A free Children’s Day Celebration will be from 11 a.m. to 2 p.m. Saturday, May 20, at Saint Sylvester Catholic Church, 6464 Gulf Breeze Parkway in Gulf Breeze.
The event provides children with a variety of Japanese cultural activities, including carp-streamer painting and a coloring competition.
It is organized by the University of West Florida’s Department of Government, which is part of the College of Arts, Social Sciences and Humanities.
Japanese language instructor Kwimi “Takami” Taylor secured a grant from the Japan Foundation of Los Angeles to help sponsor the event.
“They have been really supportive of Children’s Day because it is a community event for the whole family,” Taylor said. “One of the reasons why I started the children's program is to sow the seeds of cultural awareness by introducing Japanese language and culture in a fun, safe and learning environment.”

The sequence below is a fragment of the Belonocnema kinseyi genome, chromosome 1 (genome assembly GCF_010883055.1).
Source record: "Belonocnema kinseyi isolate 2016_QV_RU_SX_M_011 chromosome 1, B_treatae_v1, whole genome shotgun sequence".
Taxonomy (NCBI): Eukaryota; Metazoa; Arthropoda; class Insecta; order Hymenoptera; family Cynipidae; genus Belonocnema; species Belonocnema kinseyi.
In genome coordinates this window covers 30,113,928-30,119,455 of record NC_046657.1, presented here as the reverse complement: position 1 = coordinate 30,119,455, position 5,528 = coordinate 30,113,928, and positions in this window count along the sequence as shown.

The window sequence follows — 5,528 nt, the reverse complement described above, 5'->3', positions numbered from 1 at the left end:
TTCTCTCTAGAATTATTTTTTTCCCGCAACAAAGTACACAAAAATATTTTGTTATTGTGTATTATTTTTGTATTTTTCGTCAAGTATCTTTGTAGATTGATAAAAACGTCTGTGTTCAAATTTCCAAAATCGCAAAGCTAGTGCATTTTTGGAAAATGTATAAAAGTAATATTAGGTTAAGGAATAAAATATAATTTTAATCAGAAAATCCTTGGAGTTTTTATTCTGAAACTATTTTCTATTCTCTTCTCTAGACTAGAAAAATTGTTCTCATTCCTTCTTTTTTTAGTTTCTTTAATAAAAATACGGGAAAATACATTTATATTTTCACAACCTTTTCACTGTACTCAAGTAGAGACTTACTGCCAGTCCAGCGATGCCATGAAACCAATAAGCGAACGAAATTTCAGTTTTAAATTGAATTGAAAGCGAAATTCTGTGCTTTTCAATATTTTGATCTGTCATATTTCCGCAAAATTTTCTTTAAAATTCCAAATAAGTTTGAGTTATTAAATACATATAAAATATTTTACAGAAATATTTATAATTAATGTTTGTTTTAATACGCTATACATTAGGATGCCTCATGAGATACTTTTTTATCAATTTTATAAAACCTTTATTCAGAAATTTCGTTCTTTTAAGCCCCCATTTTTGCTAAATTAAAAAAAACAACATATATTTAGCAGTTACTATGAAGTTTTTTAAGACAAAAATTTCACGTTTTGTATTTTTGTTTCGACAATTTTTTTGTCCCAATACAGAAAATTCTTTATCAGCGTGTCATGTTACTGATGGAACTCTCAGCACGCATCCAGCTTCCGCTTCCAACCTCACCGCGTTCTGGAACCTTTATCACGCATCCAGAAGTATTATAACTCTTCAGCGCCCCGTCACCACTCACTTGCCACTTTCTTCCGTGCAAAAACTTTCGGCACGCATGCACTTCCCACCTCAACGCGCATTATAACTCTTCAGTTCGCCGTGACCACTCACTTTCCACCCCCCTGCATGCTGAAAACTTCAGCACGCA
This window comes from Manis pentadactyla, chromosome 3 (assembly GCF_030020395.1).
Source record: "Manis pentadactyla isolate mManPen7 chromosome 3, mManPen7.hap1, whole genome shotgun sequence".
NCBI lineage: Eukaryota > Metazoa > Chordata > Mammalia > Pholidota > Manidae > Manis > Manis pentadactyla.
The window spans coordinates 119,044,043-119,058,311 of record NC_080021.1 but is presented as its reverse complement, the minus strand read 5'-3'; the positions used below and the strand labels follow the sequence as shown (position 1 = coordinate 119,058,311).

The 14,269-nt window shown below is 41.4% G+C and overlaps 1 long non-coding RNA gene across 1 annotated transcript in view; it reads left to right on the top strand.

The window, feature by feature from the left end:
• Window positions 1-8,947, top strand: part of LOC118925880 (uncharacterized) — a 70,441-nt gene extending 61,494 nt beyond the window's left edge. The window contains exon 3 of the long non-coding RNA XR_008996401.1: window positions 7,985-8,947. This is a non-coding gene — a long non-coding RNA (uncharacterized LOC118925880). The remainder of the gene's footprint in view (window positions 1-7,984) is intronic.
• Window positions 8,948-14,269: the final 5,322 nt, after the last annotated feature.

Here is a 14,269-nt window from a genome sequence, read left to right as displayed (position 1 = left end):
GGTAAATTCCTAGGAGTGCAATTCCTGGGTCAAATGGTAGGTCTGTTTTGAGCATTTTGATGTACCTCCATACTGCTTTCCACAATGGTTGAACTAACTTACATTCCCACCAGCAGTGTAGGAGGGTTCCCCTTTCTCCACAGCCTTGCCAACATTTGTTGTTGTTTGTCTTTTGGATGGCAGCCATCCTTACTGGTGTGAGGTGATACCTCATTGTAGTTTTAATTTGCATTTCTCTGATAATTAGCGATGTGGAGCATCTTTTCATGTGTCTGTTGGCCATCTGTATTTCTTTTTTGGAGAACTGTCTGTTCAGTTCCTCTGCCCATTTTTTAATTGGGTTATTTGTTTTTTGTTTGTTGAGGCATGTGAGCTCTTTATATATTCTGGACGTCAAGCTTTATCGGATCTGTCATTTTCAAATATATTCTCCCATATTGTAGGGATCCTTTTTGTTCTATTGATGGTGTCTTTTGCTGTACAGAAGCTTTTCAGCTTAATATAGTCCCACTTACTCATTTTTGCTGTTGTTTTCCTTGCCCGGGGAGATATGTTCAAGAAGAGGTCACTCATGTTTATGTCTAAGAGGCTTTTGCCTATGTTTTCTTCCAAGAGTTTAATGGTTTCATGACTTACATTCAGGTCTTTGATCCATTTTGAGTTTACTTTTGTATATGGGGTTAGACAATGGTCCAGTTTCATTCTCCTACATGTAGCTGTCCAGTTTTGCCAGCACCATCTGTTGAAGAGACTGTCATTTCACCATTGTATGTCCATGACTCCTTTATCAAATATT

Children of all ages are welcome at the event, but it is designed for those in pre-school through middle school. Attendees to the event can take an origami class, participate in a traditional-dance workshop, play with Japanese toys, attend a story time and have their faces painted. Cultural workshops and demonstrations include karate, Okinawa Ryukyu dance and traditional Japanese flower arranging. “Children can practice writing their names in Japanese,” Taylor said. “Also, we will have two Japanese language sessions per hour for a total of six sessions during the celebration.” Taylor has been an instructor of Japanese with UWF since 2007. Prior to joining UWF, Taylor was an instructor of Japanese at LaGrange College, in LaGrange, Georgia, and at Georgia Southern University in Statesboro, Georgia. She is a member of the American Association of Teachers of Japanese and currently serves as a board member of the Association of Florida Teachers of Japanese. Taylor received a master of arts in Japanese language pedagogy from the Graduate School of Himeji Dokkyo University in Himeji, Japan. Taylor also has an American Montessori Society Lower Elementary School Credential.
This article is part of a collaboration between WUWF and the UWF Center for Research and Economic Opportunity.